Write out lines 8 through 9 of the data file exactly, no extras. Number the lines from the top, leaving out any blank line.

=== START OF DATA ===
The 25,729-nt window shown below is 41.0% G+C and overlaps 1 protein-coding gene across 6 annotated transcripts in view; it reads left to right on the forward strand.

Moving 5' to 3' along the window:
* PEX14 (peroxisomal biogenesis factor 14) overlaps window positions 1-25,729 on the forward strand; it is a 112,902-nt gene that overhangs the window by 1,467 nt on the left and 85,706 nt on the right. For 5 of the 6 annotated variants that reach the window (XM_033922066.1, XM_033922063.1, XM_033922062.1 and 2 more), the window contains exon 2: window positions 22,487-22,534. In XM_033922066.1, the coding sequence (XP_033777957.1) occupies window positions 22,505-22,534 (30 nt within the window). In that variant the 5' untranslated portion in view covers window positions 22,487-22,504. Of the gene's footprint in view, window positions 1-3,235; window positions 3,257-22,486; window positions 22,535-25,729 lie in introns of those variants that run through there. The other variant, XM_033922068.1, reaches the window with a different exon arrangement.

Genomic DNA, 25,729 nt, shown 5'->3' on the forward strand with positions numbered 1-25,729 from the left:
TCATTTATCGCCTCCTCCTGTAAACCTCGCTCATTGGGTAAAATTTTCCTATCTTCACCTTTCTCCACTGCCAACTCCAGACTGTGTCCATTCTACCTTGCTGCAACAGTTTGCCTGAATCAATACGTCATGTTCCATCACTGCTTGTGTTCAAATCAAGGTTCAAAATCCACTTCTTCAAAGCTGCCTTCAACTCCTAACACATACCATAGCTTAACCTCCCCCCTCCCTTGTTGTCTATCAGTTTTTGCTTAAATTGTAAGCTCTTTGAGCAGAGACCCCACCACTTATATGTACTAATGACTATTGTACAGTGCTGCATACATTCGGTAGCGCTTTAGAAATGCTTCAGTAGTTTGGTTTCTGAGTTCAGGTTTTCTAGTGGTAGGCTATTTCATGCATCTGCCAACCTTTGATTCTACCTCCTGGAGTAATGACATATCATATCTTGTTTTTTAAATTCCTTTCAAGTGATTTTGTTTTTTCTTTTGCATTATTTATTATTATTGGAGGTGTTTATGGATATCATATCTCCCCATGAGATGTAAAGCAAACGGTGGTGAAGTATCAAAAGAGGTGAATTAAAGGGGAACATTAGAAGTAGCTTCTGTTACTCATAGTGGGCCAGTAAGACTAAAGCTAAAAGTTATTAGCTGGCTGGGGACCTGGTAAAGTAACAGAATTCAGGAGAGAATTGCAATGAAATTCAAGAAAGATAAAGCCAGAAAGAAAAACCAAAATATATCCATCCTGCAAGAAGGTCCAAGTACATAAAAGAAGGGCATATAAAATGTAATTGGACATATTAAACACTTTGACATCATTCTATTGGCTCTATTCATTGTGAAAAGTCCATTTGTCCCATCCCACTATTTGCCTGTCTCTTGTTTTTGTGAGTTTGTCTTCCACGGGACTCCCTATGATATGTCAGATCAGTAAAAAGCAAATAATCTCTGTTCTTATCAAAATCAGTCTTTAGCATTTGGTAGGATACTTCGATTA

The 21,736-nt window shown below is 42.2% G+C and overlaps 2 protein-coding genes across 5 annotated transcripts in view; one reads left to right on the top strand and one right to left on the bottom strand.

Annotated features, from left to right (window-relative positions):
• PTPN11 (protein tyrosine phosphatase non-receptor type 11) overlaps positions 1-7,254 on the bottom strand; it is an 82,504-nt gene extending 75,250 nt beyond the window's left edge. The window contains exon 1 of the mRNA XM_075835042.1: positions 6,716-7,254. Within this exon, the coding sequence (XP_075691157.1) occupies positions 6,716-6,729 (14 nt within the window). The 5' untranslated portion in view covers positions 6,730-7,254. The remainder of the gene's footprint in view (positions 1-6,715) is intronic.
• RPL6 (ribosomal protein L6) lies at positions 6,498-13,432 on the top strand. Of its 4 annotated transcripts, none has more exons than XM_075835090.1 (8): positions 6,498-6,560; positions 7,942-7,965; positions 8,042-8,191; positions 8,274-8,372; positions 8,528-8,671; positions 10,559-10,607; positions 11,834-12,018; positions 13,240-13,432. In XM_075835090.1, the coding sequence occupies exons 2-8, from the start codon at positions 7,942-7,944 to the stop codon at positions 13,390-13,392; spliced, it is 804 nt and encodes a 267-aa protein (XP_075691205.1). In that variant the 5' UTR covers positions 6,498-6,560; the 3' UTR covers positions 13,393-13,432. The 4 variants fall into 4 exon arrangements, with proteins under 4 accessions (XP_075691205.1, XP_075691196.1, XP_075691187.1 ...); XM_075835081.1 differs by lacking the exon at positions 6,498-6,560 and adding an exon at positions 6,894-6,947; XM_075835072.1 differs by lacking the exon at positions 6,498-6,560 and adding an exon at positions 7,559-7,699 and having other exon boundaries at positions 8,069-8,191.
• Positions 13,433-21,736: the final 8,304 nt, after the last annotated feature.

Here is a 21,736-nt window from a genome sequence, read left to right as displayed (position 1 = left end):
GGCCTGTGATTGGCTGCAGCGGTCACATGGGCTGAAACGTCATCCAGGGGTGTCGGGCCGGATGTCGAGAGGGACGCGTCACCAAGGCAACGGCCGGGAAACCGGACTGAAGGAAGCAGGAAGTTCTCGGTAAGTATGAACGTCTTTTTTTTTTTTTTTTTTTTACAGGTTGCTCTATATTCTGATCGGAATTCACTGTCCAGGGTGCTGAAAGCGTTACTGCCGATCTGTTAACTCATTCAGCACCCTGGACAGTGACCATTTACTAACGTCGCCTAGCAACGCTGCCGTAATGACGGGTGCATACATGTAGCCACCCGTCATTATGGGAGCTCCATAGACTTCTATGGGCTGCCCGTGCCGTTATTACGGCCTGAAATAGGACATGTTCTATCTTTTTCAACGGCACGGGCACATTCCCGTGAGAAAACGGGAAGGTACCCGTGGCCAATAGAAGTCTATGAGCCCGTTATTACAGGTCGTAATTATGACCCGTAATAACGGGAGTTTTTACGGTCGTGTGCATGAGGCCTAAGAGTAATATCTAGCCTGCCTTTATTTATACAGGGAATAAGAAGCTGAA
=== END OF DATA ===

• PTPN11 (protein tyrosine phosphatase non-receptor type 11) overlaps positions 1-7,254 on the bottom strand; it is an 82,504-nt gene extending 75,250 nt beyond the window's left edge. The window contains exon 1 of the mRNA XM_075835042.1: positions 6,716-7,254. Within this exon, the coding sequence (XP_075691157.1) occupies positions 6,716-6,729 (14 nt within the window). The 5' untranslated portion in view covers positions 6,730-7,254. The remainder of the gene's footprint in view (positions 1-6,715) is intronic.
• RPL6 (ribosomal protein L6) lies at positions 6,498-13,432 on the top strand. Of its 4 annotated transcripts, none has more exons than XM_075835090.1 (8): positions 6,498-6,560; positions 7,942-7,965; positions 8,042-8,191; positions 8,274-8,372; positions 8,528-8,671; positions 10,559-10,607; positions 11,834-12,018; positions 13,240-13,432. In XM_075835090.1, the coding sequence occupies exons 2-8, from the start codon at positions 7,942-7,944 to the stop codon at positions 13,390-13,392; spliced, it is 804 nt and encodes a 267-aa protein (XP_075691205.1). In that variant the 5' UTR covers positions 6,498-6,560; the 3' UTR covers positions 13,393-13,432. The 4 variants fall into 4 exon arrangements, with proteins under 4 accessions (XP_075691205.1, XP_075691196.1, XP_075691187.1 ...); XM_075835081.1 differs by lacking the exon at positions 6,498-6,560 and adding an exon at positions 6,894-6,947; XM_075835072.1 differs by lacking the exon at positions 6,498-6,560 and adding an exon at positions 7,559-7,699 and having other exon boundaries at positions 8,069-8,191.